Post-mortem due today to determine identity of 'young Asian woman' who washed up in suitcase in Italy
A post-mortem is due to take place today to see if the "young Asian woman" who washed up in a suitcase in Italy could be that of missing Dublin-based woman Li Yinglei.
Ms Li (36) disappeared from a luxury cruise in the Mediterranean and was last seen on February 11. She was with her husband Daniel Belling (45) and their children when she vanished.
Italian police are investigating if the remains found in the port of Rimini are those of Dublin-based woman Li Yinglei.
A passer-by raised the alarm on Saturday after they noticed a blue, locked suitcase in the water off the north-east coast of Italy on the Adriatic Sea.
According to local reports, the young "Asian woman" that was found is believed to be aged 35 to 40-years-old and has been dead for more than 10 days.
She is described as being 1.7 metres tall, which some investigators say is too tall to be missing Li Yinglei, who is described as being 1.5 metres..
Local reports say that the woman who was found in the suitcase does not show signs of violence and that the possible cause of death was strangulation.
Earlier reports suggested the woman was dismembered but Remini Today news says this is untrue.
Police say a post-mortem that is due to take place today will give answers to the mystery.
Ms Li and her husband Mr Belling, who live in Clare Hall, Dublin, had set off on the 11-day cruise with their two children aboard the MSC Magnifica. The ship set sail from the Italian port of Civitavecchia on February 9 and continued on to Genoa, Malta, Greece and Cyprus.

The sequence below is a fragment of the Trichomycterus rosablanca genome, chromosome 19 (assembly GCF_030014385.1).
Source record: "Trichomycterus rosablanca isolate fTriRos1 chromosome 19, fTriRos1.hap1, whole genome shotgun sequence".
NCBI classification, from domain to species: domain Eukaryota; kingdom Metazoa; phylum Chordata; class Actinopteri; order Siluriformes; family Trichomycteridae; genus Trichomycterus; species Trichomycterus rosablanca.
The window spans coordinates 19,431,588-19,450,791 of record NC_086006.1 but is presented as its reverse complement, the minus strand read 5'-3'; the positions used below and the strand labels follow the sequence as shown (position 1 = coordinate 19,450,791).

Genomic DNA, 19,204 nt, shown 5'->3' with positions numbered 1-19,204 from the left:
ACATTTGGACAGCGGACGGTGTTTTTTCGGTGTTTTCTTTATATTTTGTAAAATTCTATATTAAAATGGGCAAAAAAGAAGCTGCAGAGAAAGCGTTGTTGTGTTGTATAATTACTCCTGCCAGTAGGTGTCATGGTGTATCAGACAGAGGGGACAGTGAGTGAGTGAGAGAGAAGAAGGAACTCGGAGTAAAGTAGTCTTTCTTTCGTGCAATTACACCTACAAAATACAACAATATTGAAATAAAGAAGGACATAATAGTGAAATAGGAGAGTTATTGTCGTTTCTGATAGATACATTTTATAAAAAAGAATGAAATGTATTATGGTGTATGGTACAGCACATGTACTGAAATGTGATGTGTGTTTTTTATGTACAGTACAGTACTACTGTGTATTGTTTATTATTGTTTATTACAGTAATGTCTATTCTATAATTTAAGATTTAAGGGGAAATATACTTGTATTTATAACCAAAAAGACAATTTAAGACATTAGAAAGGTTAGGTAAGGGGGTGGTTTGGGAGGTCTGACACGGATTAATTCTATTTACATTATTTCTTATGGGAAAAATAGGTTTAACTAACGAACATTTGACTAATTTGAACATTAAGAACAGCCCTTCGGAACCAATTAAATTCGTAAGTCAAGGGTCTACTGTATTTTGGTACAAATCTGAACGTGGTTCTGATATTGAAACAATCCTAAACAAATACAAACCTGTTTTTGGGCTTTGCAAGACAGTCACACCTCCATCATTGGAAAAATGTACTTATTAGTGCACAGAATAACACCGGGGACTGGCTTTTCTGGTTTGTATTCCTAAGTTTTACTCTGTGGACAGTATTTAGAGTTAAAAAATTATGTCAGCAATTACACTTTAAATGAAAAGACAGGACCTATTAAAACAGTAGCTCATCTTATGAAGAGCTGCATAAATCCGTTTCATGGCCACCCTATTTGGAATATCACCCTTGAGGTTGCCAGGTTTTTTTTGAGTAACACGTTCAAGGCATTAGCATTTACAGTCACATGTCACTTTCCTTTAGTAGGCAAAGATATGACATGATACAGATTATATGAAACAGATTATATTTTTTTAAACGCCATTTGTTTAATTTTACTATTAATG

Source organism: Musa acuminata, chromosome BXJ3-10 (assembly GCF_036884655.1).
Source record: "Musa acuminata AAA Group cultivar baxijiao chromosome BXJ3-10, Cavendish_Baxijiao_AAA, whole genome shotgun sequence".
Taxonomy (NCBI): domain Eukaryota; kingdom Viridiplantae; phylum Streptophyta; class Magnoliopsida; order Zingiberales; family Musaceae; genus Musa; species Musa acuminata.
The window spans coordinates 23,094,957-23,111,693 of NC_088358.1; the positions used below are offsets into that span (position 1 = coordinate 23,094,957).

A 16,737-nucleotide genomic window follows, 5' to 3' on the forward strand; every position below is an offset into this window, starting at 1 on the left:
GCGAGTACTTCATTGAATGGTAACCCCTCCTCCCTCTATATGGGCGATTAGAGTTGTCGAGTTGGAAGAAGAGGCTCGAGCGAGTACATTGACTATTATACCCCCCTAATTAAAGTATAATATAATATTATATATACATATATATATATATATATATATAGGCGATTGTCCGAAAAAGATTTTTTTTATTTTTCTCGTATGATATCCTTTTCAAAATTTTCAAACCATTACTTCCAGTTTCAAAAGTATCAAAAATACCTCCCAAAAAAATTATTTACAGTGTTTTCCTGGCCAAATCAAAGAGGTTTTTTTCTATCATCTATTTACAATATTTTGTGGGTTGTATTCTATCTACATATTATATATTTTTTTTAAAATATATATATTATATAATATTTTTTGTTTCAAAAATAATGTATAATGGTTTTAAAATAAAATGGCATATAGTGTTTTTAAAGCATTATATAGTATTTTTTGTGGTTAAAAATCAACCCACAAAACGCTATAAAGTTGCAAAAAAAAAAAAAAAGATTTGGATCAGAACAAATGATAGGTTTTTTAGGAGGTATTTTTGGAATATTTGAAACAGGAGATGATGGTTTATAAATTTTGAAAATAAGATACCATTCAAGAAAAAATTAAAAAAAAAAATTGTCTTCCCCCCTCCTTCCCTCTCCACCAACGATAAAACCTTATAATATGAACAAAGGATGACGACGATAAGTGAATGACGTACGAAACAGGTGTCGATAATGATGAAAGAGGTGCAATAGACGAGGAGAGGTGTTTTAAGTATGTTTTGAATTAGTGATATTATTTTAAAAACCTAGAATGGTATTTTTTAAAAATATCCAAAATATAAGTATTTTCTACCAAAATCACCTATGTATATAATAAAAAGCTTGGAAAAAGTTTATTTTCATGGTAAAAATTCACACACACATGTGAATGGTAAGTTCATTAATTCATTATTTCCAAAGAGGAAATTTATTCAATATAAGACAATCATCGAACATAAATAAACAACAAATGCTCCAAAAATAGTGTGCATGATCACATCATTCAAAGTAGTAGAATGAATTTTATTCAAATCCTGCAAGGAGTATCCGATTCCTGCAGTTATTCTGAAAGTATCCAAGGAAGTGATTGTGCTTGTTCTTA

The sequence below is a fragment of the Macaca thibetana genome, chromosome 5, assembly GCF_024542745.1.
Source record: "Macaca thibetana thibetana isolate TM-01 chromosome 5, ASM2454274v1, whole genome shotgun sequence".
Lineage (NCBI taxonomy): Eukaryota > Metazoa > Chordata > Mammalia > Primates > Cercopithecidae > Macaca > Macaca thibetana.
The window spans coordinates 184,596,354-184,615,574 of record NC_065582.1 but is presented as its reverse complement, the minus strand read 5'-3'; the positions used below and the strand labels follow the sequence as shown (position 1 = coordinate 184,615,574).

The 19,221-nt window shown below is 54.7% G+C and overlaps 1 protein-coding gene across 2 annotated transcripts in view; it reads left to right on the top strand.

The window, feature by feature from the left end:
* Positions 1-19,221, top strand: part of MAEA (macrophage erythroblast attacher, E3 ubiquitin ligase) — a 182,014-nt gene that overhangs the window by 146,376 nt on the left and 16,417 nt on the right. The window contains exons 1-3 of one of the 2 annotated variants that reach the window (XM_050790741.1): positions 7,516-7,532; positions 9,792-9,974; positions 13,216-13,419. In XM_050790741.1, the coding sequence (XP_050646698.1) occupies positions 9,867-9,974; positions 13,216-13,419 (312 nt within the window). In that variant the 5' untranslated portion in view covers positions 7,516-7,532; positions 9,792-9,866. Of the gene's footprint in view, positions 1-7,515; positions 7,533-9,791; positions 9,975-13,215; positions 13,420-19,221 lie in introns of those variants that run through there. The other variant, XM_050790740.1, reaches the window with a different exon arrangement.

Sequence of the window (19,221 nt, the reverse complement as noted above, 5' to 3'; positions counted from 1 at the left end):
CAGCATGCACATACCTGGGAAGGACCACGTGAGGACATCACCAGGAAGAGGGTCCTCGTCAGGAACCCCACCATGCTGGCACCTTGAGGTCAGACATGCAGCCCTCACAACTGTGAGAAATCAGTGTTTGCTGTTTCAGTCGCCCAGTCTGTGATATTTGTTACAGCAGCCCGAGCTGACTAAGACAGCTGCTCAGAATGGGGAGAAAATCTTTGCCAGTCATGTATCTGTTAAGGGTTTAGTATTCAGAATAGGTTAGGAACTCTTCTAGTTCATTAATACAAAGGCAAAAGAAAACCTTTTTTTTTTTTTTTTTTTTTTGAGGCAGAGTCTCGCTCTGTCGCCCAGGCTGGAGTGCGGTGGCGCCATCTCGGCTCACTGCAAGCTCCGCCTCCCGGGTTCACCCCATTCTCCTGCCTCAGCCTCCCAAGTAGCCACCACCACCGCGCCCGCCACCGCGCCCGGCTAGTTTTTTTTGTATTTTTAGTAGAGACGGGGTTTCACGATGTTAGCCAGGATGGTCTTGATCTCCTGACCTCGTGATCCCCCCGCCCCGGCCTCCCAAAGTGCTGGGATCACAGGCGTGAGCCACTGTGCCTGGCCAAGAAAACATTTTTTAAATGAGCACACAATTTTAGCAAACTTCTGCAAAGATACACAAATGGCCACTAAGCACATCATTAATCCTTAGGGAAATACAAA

Ms Li's husband was arrested by police in Italy after he tried to catch a Ryanair flight to Ireland with his two young children.
Earlier, the cruise company found that Ms Li was unaccounted for when it did a head count at the end of the cruise and contacted the authorities.
Mr Belling, who was born in Germany, denied killing her but said she had quit the trip after they had a row. He said he expected her to travel to either Ireland or her native China.
Today, Mr Belling's solicitor said he believed the body found in the suitcase was not that of the missing mother of two.
Luigi Conti said he has heard the body that has been recovered does not match the description of Ms Li.
"The body in the suitcase is 170cm in height, but Daniel Belling's wife is smaller than that," he said. "I am also told it is a different type of body than that of Mr Belling's wife."
It was not clear whether this meant the body found was of a different nationality or of a different description to the missing Chinese woman.
Mr Conti said he would be visiting Mr Belling in prison today. Last week, an Italian judge ruled that Mr Belling must remain in custody in Rome's Regina Coeli prison after attempts were made for him to be freed on bail.
Sources close to the investigation say the corpse found in the suitcase would initially appear to be a taller person than Ms Li, and was at a level of decomposition that would appear to be more recent than the time she went missing.
"DNA samples of Ms Li's children or mother may have to be taken and compared with the DNA from the body to see if they match," the source said.